geert on Mon, 10 May 1999 13:06:17 +0200 (CEST)

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<nettime> Adilkno: The Future of Negativity

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The Future of Negativity
By Adilkno

"All advice is bad, but good advice is fatal." Oscar Wilde

The future has become completely predictable; a script that is being
worked through from A to Z. The Plan has finally prevailed. There are
merely some anomalies, corrections that have not yet been made. All
arguments are for the following of the prescribed route. It is true that
there are always a number of simultaneous scenarios that are partially
overlapping and partially mutually exclusive. But they have one thing in
common: they are all true. Will it be an ecological catastrophe or an atom
bomb? Whichever you request. Humanitarian disaster or military defeat? The
choice is yours. Will it be abstract or figurative? Whichever way the wind
blows. Brazil or China? All options have been thought through. All the
right specialists have been found and their reports are ready and waiting
to be implemented. The field of vision has narrowed to one perspective,
wherever you look. There are no surprises, only possibilities. Reread
Musil. Even the biggest problems (AIDS in Africa, Bin Laden in
Afghanistan, Milosevic in Belgrade, Clinton in Washington) will never be
more than entrances to new markets.

At the moment they appear, all phenomena already contain the structure of
this model. All that remains to us is the dull task of unravelling the
software underneath. The number of programmes is extremely limited. The
hermeneutic and semiotic reading of the world puts up a smokescreen which
manages to enchant us again and again with its wealth of shapes, turns and
suggestions of depth, but alas, in fact it is all a bit simpler than that.
The theory of difference is no more than a cloth for the bleeding in the
"abimes superficiels." Unbearable (and irresistible) simplicity is no
longer really distinguishable from banality, and this sends many a public
intellectual fleeing to the safe haven of interpretation. Through this
mechanism, an originally critical practice like cultural studies has
slipped away into a safe, meaningless sketch of image culture. "Visual
culture" has degenerated into a profession with prospects. This is how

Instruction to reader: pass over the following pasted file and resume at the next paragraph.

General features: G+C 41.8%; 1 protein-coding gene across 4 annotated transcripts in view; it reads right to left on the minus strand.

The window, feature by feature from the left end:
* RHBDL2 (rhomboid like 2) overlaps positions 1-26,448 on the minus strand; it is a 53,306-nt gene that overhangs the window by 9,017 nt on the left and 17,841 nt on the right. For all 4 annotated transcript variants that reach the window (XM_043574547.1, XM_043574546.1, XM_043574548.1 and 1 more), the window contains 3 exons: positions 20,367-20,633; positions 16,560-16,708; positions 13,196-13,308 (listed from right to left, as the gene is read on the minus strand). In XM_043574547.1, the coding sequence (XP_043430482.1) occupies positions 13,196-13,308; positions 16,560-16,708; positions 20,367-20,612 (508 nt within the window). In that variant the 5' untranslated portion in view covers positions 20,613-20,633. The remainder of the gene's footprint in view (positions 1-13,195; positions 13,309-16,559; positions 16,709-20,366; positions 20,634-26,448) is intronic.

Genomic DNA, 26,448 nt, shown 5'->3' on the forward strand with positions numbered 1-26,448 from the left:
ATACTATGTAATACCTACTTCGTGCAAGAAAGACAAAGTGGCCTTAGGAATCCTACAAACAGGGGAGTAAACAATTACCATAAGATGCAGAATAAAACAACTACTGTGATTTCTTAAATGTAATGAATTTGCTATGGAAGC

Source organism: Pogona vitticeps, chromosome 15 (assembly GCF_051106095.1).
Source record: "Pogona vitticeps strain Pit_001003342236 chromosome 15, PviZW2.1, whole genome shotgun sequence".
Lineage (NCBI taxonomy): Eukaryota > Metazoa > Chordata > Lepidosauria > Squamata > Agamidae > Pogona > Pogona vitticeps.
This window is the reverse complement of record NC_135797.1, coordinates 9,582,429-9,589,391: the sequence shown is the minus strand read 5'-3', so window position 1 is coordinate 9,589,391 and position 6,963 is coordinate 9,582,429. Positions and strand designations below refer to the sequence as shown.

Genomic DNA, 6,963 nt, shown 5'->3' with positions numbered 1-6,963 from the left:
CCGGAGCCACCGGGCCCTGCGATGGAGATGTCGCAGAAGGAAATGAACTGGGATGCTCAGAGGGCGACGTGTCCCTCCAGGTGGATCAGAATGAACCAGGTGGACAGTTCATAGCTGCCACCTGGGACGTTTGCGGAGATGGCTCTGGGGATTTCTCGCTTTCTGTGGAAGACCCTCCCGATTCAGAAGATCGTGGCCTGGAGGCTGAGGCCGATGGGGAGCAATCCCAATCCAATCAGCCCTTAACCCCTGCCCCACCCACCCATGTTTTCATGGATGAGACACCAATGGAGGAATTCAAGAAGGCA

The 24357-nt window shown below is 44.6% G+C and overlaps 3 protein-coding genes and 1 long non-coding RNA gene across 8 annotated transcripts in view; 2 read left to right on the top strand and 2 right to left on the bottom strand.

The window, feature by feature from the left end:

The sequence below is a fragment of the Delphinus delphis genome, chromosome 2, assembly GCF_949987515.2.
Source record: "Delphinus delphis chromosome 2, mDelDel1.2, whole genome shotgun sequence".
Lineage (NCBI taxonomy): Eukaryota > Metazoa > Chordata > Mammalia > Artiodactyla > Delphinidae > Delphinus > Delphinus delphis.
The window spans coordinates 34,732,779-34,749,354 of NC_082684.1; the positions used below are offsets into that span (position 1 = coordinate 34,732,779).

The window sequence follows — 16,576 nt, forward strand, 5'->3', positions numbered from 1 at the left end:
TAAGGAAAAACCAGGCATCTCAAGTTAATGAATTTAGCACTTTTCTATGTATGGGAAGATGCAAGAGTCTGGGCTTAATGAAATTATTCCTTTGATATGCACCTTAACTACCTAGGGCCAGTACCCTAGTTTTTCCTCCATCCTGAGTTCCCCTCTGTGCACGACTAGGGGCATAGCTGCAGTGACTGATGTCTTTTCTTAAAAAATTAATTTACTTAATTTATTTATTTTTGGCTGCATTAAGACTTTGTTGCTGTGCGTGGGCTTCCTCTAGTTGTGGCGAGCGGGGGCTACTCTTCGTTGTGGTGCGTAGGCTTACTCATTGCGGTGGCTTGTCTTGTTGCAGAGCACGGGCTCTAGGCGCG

modelistic thinking works: once you get it, you can apply it to anything.

We locate this suprahistory when we train our gaze on the sub-human level.
The drama of micropolitics: the pension plan is in place by the time
you're 21. Try and get out from under that. A little heli-skiing won't do
it. Total burnout at 26 seems like it might help, but it turns out later
to have been just a sabbatical. RSI at 14? Just as easily. What else is
the future but paying off mortgages and life insurance? The secret
collective longing for a market crash, i.e. a world war, remains a last,
authentic expression of the longing to make a clean sweep, to undergo an
adventure and then start all over. The hippies supplied this model.
There's no running aground, lost ideals or middle-aged cynicism in this
case  that would have been the fall-of-man model. Yesterday's hippies are
today's crisis managers, guiding whole peoples at a time through their
dips. They work according to the dynamic model, which uses resistance to
get ahead by systematically improvising. In this model, things must go
wrong for one to become a success. This is in contrast to the compulsory
positivism that three-quarters of the world must disavow to preserve its
good humour. Hippie thinking is happy with any opposition and derives its
energy from it.

Negativity rejects every model; that much is clear. But is repudiation,
however elegant or brutal, not itself also a model? Negativity
distinguishes itself rigorously from deconstructivism. Deconstruction is
an installation CD-ROM that always works. But the software's ability to
anticipate is nil. Something must be built up before it can be taken
apart, thus the orientation to the past. The nice thing about this model,
however, is its youthful elan in believing that the future can be
predicted. That is the game Soros plays. His theory of reflectivity is
based on a solid foundation of European negativity. This is why he can
stay "ahead of the wave" while legions of market analysts get caught in
their own sales speeches, whose nonsense they can never understand, since
belief in their spiels is precisely the product they're selling. And
non-monetary negativity, where is that? Who can enjoy the certainty of
decline, and benefit from it? What a riddle! But one thing is sure: there
will always be enough that can be destroyed. "As long as there is death,
there is hope."

The future of thinking, the development of forms of expression, planetary
architecture, these are all projects of others. Negativity is an
experimental attitude, an exercise in remembering, followed now and then
by a short series of outbursts, and then a long period of hiding inside
normality. Optimism can turn into gloominess. On the other hand, it is
impossible for cheerfulness to neutralise negativity. Negativity is itself
a form of cheerfulness. There's no future for negativity, a punk would
say. The marketing department of (TM) should really be at its
wit's end, but that is not the case. Negativity continues unexpectedly to
do well, generation after generation, even as it denies its own future.

Translation: Laura Martz

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